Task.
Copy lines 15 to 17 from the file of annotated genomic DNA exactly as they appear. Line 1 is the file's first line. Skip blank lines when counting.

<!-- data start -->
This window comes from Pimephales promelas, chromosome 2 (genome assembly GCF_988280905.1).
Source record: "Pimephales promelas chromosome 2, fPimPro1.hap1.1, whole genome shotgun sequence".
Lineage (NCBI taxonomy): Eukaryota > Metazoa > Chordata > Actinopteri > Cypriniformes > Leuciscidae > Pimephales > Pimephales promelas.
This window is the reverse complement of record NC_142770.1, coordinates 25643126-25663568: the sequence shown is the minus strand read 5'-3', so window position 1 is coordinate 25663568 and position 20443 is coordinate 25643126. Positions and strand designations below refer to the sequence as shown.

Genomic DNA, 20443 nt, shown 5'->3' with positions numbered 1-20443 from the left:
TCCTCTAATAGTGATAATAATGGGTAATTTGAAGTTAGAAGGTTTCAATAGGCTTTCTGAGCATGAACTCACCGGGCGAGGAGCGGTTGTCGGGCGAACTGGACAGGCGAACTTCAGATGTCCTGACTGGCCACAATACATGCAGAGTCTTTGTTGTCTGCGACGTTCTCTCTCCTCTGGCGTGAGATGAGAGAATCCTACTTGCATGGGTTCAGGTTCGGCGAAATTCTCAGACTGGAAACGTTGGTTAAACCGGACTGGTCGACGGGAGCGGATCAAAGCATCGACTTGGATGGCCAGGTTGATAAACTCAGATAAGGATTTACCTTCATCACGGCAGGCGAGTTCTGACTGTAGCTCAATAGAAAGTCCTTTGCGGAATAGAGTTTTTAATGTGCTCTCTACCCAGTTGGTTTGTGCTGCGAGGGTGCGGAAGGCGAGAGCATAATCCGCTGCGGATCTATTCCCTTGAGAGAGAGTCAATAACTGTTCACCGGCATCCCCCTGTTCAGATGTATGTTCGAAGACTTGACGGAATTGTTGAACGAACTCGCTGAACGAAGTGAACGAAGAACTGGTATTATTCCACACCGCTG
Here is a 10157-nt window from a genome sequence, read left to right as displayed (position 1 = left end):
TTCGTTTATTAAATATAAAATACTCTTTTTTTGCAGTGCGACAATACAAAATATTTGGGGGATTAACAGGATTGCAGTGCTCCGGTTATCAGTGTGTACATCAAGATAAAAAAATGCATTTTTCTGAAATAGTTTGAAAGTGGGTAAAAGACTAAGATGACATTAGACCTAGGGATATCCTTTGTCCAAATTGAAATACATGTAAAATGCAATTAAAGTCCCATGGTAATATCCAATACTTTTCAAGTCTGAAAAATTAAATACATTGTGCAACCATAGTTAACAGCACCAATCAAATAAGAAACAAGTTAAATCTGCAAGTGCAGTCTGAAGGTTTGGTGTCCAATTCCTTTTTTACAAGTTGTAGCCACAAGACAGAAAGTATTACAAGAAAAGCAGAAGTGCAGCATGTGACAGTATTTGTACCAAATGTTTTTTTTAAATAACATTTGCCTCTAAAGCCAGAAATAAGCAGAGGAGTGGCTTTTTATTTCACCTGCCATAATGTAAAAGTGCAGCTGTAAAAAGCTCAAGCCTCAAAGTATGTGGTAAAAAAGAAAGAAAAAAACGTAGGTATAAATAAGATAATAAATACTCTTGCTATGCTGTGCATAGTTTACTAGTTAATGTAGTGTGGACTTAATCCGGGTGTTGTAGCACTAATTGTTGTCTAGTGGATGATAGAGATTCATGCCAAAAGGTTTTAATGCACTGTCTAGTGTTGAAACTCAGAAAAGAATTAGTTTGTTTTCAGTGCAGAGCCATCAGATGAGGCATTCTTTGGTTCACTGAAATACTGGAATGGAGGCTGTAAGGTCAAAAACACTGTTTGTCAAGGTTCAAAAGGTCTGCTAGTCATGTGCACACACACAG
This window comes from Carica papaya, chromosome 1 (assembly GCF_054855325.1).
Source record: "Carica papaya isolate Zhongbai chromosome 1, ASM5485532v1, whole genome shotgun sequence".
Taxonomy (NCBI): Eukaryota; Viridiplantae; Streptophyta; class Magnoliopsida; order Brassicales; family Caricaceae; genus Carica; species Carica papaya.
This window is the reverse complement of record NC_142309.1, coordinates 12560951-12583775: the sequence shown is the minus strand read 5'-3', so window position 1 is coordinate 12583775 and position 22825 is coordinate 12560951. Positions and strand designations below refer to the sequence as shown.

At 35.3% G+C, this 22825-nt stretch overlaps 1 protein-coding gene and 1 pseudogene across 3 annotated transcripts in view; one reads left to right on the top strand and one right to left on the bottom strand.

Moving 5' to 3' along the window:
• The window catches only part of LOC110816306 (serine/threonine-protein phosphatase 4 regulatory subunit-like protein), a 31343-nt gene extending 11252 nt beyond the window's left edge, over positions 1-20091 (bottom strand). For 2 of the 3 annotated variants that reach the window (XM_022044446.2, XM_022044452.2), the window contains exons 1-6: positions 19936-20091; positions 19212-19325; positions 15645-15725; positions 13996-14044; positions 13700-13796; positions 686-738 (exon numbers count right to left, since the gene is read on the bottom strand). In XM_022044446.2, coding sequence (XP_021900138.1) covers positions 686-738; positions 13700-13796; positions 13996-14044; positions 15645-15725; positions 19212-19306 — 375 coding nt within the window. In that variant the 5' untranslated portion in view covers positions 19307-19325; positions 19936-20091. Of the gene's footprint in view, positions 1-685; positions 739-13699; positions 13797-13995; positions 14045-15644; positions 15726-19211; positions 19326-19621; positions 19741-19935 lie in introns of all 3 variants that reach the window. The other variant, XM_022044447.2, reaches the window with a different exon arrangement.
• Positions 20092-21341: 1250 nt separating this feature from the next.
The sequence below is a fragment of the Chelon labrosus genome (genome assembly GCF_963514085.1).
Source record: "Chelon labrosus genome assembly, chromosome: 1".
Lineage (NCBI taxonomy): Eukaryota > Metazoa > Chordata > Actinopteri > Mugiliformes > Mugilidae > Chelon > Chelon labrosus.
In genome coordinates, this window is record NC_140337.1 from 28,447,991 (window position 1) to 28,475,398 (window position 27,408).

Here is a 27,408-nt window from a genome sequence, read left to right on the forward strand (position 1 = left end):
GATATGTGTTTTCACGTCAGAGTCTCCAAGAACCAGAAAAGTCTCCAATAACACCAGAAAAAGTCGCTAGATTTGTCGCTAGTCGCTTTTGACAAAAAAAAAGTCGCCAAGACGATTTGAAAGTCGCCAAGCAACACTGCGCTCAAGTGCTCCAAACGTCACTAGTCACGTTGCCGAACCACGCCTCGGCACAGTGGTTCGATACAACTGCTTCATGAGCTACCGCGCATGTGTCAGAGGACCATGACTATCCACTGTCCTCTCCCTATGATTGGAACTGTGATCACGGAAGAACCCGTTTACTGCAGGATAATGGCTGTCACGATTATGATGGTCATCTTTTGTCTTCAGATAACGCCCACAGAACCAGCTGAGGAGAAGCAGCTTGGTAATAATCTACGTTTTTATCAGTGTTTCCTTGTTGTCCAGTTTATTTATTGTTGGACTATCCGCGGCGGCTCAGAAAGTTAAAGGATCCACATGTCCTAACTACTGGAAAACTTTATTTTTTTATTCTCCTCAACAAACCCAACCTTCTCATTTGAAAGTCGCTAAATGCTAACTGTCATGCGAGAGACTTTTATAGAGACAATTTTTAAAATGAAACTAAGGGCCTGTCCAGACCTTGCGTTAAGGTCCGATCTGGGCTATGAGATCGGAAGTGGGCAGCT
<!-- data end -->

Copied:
• The window catches only part of LOC110816306 (serine/threonine-protein phosphatase 4 regulatory subunit-like protein), a 31343-nt gene extending 11252 nt beyond the window's left edge, over positions 1-20091 (bottom strand). For 2 of the 3 annotated variants that reach the window (XM_022044446.2, XM_022044452.2), the window contains exons 1-6: positions 19936-20091; positions 19212-19325; positions 15645-15725; positions 13996-14044; positions 13700-13796; positions 686-738 (exon numbers count right to left, since the gene is read on the bottom strand). In XM_022044446.2, coding sequence (XP_021900138.1) covers positions 686-738; positions 13700-13796; positions 13996-14044; positions 15645-15725; positions 19212-19306 — 375 coding nt within the window. In that variant the 5' untranslated portion in view covers positions 19307-19325; positions 19936-20091. Of the gene's footprint in view, positions 1-685; positions 739-13699; positions 13797-13995; positions 14045-15644; positions 15726-19211; positions 19326-19621; positions 19741-19935 lie in introns of all 3 variants that reach the window. The other variant, XM_022044447.2, reaches the window with a different exon arrangement.
• Positions 20092-21341: 1250 nt separating this feature from the next.
The sequence below is a fragment of the Chelon labrosus genome (genome assembly GCF_963514085.1).